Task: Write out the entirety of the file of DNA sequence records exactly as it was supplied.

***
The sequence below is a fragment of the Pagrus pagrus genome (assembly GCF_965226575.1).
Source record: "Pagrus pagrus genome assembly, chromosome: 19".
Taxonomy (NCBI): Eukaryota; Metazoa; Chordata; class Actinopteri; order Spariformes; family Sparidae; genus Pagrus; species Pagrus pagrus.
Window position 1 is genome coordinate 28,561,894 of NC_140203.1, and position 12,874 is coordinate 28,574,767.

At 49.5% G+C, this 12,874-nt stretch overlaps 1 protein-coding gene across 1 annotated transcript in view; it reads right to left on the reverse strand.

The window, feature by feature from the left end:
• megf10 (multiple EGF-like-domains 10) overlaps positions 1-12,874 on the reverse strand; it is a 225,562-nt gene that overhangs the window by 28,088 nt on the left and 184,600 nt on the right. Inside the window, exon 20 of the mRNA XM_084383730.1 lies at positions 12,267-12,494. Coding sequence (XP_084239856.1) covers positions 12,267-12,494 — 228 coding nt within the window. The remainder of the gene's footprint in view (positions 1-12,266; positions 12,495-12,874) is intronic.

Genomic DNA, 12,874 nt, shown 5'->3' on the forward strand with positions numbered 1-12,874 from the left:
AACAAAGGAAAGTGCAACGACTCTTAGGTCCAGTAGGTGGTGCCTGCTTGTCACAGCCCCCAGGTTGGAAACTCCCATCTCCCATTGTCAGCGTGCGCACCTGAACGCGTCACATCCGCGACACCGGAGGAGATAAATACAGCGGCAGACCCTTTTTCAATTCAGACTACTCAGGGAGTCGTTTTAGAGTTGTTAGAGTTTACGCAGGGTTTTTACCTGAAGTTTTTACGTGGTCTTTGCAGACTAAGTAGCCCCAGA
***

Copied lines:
The sequence below is a fragment of the Pagrus pagrus genome (assembly GCF_965226575.1).
Source record: "Pagrus pagrus genome assembly, chromosome: 19".
Taxonomy (NCBI): Eukaryota; Metazoa; Chordata; class Actinopteri; order Spariformes; family Sparidae; genus Pagrus; species Pagrus pagrus.
Window position 1 is genome coordinate 28,561,894 of NC_140203.1, and position 12,874 is coordinate 28,574,767.

At 49.5% G+C, this 12,874-nt stretch overlaps 1 protein-coding gene across 1 annotated transcript in view; it reads right to left on the reverse strand.

The window, feature by feature from the left end:
• megf10 (multiple EGF-like-domains 10) overlaps positions 1-12,874 on the reverse strand; it is a 225,562-nt gene that overhangs the window by 28,088 nt on the left and 184,600 nt on the right. Inside the window, exon 20 of the mRNA XM_084383730.1 lies at positions 12,267-12,494. Coding sequence (XP_084239856.1) covers positions 12,267-12,494 — 228 coding nt within the window. The remainder of the gene's footprint in view (positions 1-12,266; positions 12,495-12,874) is intronic.

Genomic DNA, 12,874 nt, shown 5'->3' on the forward strand with positions numbered 1-12,874 from the left:
AACAAAGGAAAGTGCAACGACTCTTAGGTCCAGTAGGTGGTGCCTGCTTGTCACAGCCCCCAGGTTGGAAACTCCCATCTCCCATTGTCAGCGTGCGCACCTGAACGCGTCACATCCGCGACACCGGAGGAGATAAATACAGCGGCAGACCCTTTTTCAATTCAGACTACTCAGGGAGTCGTTTTAGAGTTGTTAGAGTTTACGCAGGGTTTTTACCTGAAGTTTTTACGTGGTCTTTGCAGACTAAGTAGCCCCAGA